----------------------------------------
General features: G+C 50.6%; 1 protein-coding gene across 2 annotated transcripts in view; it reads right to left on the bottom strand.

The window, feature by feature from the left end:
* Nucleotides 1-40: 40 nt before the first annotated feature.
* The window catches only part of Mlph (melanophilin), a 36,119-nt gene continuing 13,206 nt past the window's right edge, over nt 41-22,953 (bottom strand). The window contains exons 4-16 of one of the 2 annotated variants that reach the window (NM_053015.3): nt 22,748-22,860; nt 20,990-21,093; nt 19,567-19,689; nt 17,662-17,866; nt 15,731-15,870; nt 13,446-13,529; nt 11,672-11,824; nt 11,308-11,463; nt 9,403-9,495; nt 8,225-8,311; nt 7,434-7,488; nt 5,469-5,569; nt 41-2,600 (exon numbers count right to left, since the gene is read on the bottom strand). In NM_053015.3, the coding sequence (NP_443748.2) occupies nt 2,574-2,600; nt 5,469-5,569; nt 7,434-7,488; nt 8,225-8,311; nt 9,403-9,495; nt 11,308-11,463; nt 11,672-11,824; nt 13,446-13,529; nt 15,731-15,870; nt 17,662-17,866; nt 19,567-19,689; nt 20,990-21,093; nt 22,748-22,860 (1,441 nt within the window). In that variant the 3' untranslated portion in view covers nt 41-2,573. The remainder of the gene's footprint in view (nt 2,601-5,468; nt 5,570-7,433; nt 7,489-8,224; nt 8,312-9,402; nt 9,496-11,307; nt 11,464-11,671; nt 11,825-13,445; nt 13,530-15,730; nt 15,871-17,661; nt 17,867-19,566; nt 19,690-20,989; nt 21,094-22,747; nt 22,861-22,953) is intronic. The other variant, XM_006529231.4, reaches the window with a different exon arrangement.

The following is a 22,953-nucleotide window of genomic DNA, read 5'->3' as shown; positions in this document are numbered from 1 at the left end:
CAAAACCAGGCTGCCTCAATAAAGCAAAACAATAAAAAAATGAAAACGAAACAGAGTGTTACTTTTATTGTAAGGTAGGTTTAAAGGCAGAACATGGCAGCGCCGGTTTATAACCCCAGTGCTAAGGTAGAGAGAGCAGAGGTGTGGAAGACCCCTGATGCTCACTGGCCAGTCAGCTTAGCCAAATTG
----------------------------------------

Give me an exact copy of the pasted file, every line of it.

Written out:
General features: G+C 50.6%; 1 protein-coding gene across 2 annotated transcripts in view; it reads right to left on the bottom strand.

The window, feature by feature from the left end:
* Nucleotides 1-40: 40 nt before the first annotated feature.
* The window catches only part of Mlph (melanophilin), a 36,119-nt gene continuing 13,206 nt past the window's right edge, over nt 41-22,953 (bottom strand). The window contains exons 4-16 of one of the 2 annotated variants that reach the window (NM_053015.3): nt 22,748-22,860; nt 20,990-21,093; nt 19,567-19,689; nt 17,662-17,866; nt 15,731-15,870; nt 13,446-13,529; nt 11,672-11,824; nt 11,308-11,463; nt 9,403-9,495; nt 8,225-8,311; nt 7,434-7,488; nt 5,469-5,569; nt 41-2,600 (exon numbers count right to left, since the gene is read on the bottom strand). In NM_053015.3, the coding sequence (NP_443748.2) occupies nt 2,574-2,600; nt 5,469-5,569; nt 7,434-7,488; nt 8,225-8,311; nt 9,403-9,495; nt 11,308-11,463; nt 11,672-11,824; nt 13,446-13,529; nt 15,731-15,870; nt 17,662-17,866; nt 19,567-19,689; nt 20,990-21,093; nt 22,748-22,860 (1,441 nt within the window). In that variant the 3' untranslated portion in view covers nt 41-2,573. The remainder of the gene's footprint in view (nt 2,601-5,468; nt 5,570-7,433; nt 7,489-8,224; nt 8,312-9,402; nt 9,496-11,307; nt 11,464-11,671; nt 11,825-13,445; nt 13,530-15,730; nt 15,871-17,661; nt 17,867-19,566; nt 19,690-20,989; nt 21,094-22,747; nt 22,861-22,953) is intronic. The other variant, XM_006529231.4, reaches the window with a different exon arrangement.

The following is a 22,953-nucleotide window of genomic DNA, read 5'->3' as shown; positions in this document are numbered from 1 at the left end:
CAAAACCAGGCTGCCTCAATAAAGCAAAACAATAAAAAAATGAAAACGAAACAGAGTGTTACTTTTATTGTAAGGTAGGTTTAAAGGCAGAACATGGCAGCGCCGGTTTATAACCCCAGTGCTAAGGTAGAGAGAGCAGAGGTGTGGAAGACCCCTGATGCTCACTGGCCAGTCAGCTTAGCCAAATTG